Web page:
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Shoigu Wants $5Bln For Transportation

Moscow region Governor Sergei Shoigu Igor Tabakov

Moscow region Governor Sergei Shoigu wants at least 170 billion rubles ($5.3 billion) from federal coffers over three years for the upkeep of transportation infrastructure in the region.

Regional authorities say they need the money to overcome a growing backlog of unfinished road building and repair projects.

"We have 40,000 kilometers of road, of which only a third are in normal condition," chairman of the regional government Andrei Sharov told Vedomosti late last week. "There will be around 24 billion rubles in the road fund by the end of the year. Another 12 billion for federal roads will come from the federal budget. That's clearly not enough," he added.

The sum Shoigu has requested is about equivalent to the deficit facing the project to develop the Moscow transportation hub.

Presidential spokesman Dmitry Peskov said the governor's request was being "worked on."

Shoigu has not been shy about demanding financial support from the Kremlin since he was appointed governor of the Moscow region this spring.

He has previously demanded compensation for 25 billion rubles a year in losses of revenues connected with the transfer of large swathes of the region to the city as part of the expansion of the capital.  

He also asked for a cancellation of the region's 31.6-billion ruble debt.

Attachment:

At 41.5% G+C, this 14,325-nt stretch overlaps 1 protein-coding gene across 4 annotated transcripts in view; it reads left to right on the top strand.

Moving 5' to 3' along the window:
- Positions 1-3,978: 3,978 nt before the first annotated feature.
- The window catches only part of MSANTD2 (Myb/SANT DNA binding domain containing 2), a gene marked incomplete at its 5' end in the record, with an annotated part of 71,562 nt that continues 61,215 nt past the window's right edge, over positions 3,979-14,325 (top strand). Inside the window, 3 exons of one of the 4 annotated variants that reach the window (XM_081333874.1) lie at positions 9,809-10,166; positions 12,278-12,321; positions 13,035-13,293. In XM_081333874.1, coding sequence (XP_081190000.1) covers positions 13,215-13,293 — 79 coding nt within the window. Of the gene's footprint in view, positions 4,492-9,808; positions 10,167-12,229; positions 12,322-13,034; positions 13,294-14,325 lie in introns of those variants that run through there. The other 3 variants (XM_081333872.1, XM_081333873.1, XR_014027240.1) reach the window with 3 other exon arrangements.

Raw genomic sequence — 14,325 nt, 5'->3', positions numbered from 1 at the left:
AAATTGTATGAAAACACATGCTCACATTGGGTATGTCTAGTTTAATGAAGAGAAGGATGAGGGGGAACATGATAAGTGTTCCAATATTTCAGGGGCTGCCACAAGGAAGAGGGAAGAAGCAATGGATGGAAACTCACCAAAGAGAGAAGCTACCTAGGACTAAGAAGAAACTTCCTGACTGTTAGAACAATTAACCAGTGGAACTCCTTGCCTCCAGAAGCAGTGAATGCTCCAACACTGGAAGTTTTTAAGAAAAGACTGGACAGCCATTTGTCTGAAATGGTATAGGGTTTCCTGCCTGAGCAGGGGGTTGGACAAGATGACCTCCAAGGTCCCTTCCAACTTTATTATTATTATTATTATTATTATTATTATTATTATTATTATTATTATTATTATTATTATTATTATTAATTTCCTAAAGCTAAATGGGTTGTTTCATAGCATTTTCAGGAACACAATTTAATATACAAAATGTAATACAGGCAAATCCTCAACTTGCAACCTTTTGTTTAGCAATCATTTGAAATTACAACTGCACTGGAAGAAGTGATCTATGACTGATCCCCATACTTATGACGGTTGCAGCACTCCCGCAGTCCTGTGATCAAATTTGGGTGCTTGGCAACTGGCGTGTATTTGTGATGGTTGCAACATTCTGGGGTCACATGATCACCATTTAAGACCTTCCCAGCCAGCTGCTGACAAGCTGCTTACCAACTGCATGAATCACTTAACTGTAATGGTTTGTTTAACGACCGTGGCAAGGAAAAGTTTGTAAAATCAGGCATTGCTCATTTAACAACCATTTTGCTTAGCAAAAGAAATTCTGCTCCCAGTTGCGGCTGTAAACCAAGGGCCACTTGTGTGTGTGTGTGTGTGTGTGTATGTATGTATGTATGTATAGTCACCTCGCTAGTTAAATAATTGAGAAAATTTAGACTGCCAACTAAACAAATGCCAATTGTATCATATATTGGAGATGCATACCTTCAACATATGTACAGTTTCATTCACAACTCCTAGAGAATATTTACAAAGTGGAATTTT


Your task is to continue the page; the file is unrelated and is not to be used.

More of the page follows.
Earlier this month it was reported that Shoigu was seeking to take control of construction of the 240 billion ring road project to create a 443-kilometer circular road in the region.

The federal government has earmarked 168 billion rubles to the project. Some critics have called the road, which would be constructed largely by linking existing highways in the Moscow region, as an unnecessary luxury.

Shoigu's latest request won endorsement from one of the country's main accounting watchdogs on Friday.

Sergei Stepashin, chairman of the Federal Audit Chamber, said at a meeting of the control and accounting bodies of the Moscow region that he backed the request.

"Sergei Shoigu has put an important question before the Federal Government about the allocation of additional funds for the construction of roads in the region. I'll tell you straight, I support him. Shoigu can count on the support of the Federal Audit Chamber," Stepashin said, RIA-Novosti reported.

Meanwhile, another of Shoigu's proposals to help finance the region's budget is meeting resistance.

Early last month the governor proposed charging a flat fee of 30 percent of the new cadastral value of a land plot — which is expected to be close to its real market value — in the event that an owner wants to change the status of the plot, for example, from protected woods to an area where construction can be carried out. Such a measure would require approval from federal authorities and changes to the Tax Code.

But Izvestia said that Shoigu's idea is not getting high-level support. According to a cabinet report delivered to President Vladimir Putin, which the newspaper obtained a copy of, it is not possible to firmly establish the value of a land plot prior to converting its status, yet the fee needs to be paid prior to its conversion. This overall problem is one specific to the Moscow Region, and Shoigu's proposal could cause issues on the land markets of other regions.

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